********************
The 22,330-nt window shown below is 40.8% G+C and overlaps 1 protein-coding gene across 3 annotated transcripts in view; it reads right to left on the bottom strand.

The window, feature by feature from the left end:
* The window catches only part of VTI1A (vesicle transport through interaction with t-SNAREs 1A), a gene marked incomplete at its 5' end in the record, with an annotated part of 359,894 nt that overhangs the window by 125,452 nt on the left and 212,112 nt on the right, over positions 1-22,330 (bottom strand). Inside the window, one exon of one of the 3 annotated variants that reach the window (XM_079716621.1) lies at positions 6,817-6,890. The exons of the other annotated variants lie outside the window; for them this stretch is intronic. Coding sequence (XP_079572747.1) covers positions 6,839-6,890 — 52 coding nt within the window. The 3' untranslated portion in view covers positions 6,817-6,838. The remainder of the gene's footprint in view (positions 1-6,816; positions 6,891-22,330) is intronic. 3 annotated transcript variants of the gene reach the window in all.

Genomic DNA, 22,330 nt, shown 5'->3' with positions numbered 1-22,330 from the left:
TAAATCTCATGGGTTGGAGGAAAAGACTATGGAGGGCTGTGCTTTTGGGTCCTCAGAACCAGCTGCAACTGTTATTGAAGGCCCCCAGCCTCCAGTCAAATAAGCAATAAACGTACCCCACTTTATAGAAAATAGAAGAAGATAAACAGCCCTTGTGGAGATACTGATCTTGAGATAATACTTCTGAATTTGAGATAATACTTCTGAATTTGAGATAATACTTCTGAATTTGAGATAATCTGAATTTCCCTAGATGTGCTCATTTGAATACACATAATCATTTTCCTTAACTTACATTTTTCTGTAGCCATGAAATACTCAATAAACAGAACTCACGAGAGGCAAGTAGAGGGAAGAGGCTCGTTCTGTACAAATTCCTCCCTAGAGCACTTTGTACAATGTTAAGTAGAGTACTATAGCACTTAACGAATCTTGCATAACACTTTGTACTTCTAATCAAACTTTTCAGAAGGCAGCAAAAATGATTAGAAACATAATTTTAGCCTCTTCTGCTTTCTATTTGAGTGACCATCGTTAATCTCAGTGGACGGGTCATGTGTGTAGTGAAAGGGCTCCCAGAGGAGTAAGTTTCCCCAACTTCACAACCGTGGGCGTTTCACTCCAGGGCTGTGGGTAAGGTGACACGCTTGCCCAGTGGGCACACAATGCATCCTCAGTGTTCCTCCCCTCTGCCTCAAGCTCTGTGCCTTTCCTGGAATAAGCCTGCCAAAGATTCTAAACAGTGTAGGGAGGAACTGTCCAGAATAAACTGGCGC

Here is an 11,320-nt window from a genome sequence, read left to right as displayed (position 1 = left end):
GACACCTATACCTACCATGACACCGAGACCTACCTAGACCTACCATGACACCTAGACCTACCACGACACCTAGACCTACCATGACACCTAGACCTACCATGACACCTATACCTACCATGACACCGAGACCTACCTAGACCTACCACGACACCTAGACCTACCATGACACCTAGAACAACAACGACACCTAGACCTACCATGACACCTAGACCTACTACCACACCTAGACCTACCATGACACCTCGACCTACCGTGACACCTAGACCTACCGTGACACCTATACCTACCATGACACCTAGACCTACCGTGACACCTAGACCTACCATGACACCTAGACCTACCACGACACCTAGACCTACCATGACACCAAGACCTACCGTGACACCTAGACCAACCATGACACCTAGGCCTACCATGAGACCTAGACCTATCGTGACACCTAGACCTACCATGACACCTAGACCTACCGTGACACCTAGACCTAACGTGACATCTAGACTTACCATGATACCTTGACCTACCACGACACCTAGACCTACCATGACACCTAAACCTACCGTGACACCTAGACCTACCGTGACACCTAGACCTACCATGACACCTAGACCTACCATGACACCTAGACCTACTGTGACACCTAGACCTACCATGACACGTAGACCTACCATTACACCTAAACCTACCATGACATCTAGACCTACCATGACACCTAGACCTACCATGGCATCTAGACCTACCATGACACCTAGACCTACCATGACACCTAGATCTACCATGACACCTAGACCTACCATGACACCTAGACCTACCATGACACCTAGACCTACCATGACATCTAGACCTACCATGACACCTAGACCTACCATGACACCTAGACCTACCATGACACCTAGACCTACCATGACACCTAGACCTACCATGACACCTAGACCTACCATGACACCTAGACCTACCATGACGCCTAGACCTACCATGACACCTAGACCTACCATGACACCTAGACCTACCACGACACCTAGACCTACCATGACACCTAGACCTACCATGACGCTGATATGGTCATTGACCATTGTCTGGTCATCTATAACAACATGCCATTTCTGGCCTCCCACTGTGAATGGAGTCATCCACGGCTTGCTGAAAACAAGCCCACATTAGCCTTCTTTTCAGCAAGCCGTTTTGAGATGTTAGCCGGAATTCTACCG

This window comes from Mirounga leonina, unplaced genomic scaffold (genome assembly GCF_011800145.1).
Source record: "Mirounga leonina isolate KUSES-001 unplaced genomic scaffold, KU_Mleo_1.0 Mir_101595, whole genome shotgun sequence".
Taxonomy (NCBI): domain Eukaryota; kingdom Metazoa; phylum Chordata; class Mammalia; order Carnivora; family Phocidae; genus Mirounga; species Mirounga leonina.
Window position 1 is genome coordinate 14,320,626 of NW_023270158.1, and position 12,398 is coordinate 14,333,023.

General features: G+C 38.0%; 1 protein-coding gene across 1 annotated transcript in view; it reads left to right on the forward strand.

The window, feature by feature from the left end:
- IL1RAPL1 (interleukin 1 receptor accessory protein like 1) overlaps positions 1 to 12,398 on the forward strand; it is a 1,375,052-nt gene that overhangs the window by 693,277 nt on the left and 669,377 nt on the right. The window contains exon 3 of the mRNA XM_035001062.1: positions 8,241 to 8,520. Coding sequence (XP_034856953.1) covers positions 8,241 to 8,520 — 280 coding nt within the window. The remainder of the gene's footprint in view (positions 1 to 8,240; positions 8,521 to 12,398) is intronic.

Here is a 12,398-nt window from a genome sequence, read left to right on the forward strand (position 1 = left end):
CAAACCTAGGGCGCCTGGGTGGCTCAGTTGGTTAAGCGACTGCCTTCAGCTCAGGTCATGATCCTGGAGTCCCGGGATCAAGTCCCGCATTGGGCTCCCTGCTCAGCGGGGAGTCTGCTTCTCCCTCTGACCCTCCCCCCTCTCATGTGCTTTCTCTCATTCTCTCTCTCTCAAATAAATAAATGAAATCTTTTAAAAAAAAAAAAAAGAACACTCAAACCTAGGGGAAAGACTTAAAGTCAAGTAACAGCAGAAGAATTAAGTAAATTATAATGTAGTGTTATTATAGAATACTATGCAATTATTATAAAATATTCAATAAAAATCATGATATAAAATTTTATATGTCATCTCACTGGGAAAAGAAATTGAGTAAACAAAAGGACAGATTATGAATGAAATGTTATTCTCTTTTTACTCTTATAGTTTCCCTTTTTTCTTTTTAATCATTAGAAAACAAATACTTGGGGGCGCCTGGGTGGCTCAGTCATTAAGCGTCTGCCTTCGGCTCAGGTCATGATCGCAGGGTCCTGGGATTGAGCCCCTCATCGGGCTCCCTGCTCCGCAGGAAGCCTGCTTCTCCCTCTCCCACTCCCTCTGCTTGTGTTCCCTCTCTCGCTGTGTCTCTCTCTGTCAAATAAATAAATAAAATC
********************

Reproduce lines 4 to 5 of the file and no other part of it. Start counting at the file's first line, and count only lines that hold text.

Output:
Genomic DNA, 22,330 nt, shown 5'->3' with positions numbered 1-22,330 from the left:
TAAATCTCATGGGTTGGAGGAAAAGACTATGGAGGGCTGTGCTTTTGGGTCCTCAGAACCAGCTGCAACTGTTATTGAAGGCCCCCAGCCTCCAGTCAAATAAGCAATAAACGTACCCCACTTTATAGAAAATAGAAGAAGATAAACAGCCCTTGTGGAGATACTGATCTTGAGATAATACTTCTGAATTTGAGATAATACTTCTGAATTTGAGATAATACTTCTGAATTTGAGATAATCTGAATTTCCCTAGATGTGCTCATTTGAATACACATAATCATTTTCCTTAACTTACATTTTTCTGTAGCCATGAAATACTCAATAAACAGAACTCACGAGAGGCAAGTAGAGGGAAGAGGCTCGTTCTGTACAAATTCCTCCCTAGAGCACTTTGTACAATGTTAAGTAGAGTACTATAGCACTTAACGAATCTTGCATAACACTTTGTACTTCTAATCAAACTTTTCAGAAGGCAGCAAAAATGATTAGAAACATAATTTTAGCCTCTTCTGCTTTCTATTTGAGTGACCATCGTTAATCTCAGTGGACGGGTCATGTGTGTAGTGAAAGGGCTCCCAGAGGAGTAAGTTTCCCCAACTTCACAACCGTGGGCGTTTCACTCCAGGGCTGTGGGTAAGGTGACACGCTTGCCCAGTGGGCACACAATGCATCCTCAGTGTTCCTCCCCTCTGCCTCAAGCTCTGTGCCTTTCCTGGAATAAGCCTGCCAAAGATTCTAAACAGTGTAGGGAGGAACTGTCCAGAATAAACTGGCGC